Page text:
CITY GROUND DESIGN AND THE IMAGE OF THE CITY: THE PORTUGUESE CALÇADA
Keywords:pavement, calçada, public art, identity, urban landscape
From the mid of the XVIIIth century, all cities faced one of the fundamental changes in the structure of their landscape. Increasing in population and economic activity involves the disappearance of earthy streets, refurbishing them with sidewalk, turned into the support structure of the services of the road, and road traffic space.
In Lisbon extends the paving of the road following the "systema Portuguez" with irregular basalt and sandstone elements, and already in 1834 is set on " Pelouro das Calçadas" liable to experience, first, the system "macadam" (c. 1839 ) and subsequently and gradually introducing the asphalt.
The sidewalk is treated mostly with limestone slabs that from the last third of the century will be replaced by the "ordinary Portuguese pavement" in limestone. A referral is the "ditto de mosaico" pavement. This pavement was experienced by Eusebio Pinheiro Furtado in the São Jorge Castle (1842), and will extend to all the city, especially since the paving of the "Mar Largo" in the Rossio (1848). Thus, during the extension of sidewalks along Camões Sq., Cesar Augusto dos Santos, Inspector of the Admistration of streets, expresses substitution policy paved the cobblestones "The system to employ in the clumping of these walks should be mosaic, not only by the beauty that presents as because it is an art in this city, a beauty that can lead to end up choosing a simple pattern but trying not exceeding 500-600$ square meters" (Cesar dos Santos 1869). Finally, in 1895 the City Council decreed the use of "stoned to Portuguese" in any new paving and sidewalk reconstruction.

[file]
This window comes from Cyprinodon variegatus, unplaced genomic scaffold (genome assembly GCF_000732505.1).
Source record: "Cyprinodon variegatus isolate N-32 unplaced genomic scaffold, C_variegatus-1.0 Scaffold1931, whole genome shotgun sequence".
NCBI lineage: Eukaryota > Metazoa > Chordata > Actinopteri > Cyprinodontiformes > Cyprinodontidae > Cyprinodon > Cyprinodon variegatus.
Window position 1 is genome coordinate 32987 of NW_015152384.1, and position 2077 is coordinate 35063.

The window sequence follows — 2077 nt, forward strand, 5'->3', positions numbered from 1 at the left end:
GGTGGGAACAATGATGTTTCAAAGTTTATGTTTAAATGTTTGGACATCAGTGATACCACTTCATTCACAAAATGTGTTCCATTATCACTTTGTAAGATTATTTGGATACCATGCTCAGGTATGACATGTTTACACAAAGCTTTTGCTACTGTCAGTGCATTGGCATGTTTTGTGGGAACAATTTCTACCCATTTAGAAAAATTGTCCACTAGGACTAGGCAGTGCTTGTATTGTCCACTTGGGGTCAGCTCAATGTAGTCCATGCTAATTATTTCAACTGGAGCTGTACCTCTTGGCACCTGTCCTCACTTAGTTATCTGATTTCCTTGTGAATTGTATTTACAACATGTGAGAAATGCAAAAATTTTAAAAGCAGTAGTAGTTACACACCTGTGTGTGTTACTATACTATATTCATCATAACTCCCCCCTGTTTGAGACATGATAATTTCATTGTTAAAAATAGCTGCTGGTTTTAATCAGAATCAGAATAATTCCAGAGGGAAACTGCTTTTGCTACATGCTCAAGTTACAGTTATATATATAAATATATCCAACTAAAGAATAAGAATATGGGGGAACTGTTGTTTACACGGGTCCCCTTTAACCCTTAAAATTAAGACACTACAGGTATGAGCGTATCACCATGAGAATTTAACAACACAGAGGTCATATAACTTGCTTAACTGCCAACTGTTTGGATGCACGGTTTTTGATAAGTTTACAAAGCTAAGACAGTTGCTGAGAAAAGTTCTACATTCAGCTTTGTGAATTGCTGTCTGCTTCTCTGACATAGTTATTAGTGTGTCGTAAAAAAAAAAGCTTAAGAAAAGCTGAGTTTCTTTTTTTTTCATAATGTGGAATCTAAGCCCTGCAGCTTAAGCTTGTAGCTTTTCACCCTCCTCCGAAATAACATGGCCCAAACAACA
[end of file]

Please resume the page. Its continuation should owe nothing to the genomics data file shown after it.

Representative sites of the city are qualified artistically with this way of doing so identitary and characteristic, not for nothing we could understand it as one of the first extensive productions of public art in the contemporary sense of the term. This paving system extends over Portugal and went international in Spain when Júlio César Augusto Cordeiro patented in Madrid (1895) the "Portuguese mosaic" that crystallize in the sidewalk of Paseo de San Juan in Barcelona (1896) - before the Paris Exposition of 1900, the Praça de São Sebastião in Manaus, the Rio Branco and the Atlantic avenues in Rio de Janeiro- coming to live with "modernist" street lights that Pere Falqués designed for "Cinc d'Oros" in Barcelona.
The Portuguese calçada forms part of the identity of Lisbon and affects the brand image of the city. However, despite their identity and artistic value, the calçada is in mortal danger.
The pavement-form - including the "calçada-form"-is at the root of some of the flagship operations creating the image of the city (Havana, 1928; Alicante, 1957; the Ramblas in Barcelona, 1969; reform of the Avenida Atlantica in Rio by Burle Marx, 1970). However, these same operations show that the "form-calçada" does not meet many of the requirements of economy, security or universal accessibility required by the contemporary city. In the paper was to analyze the causes and reasons that hover over the announced death of calçada á Portugueza.
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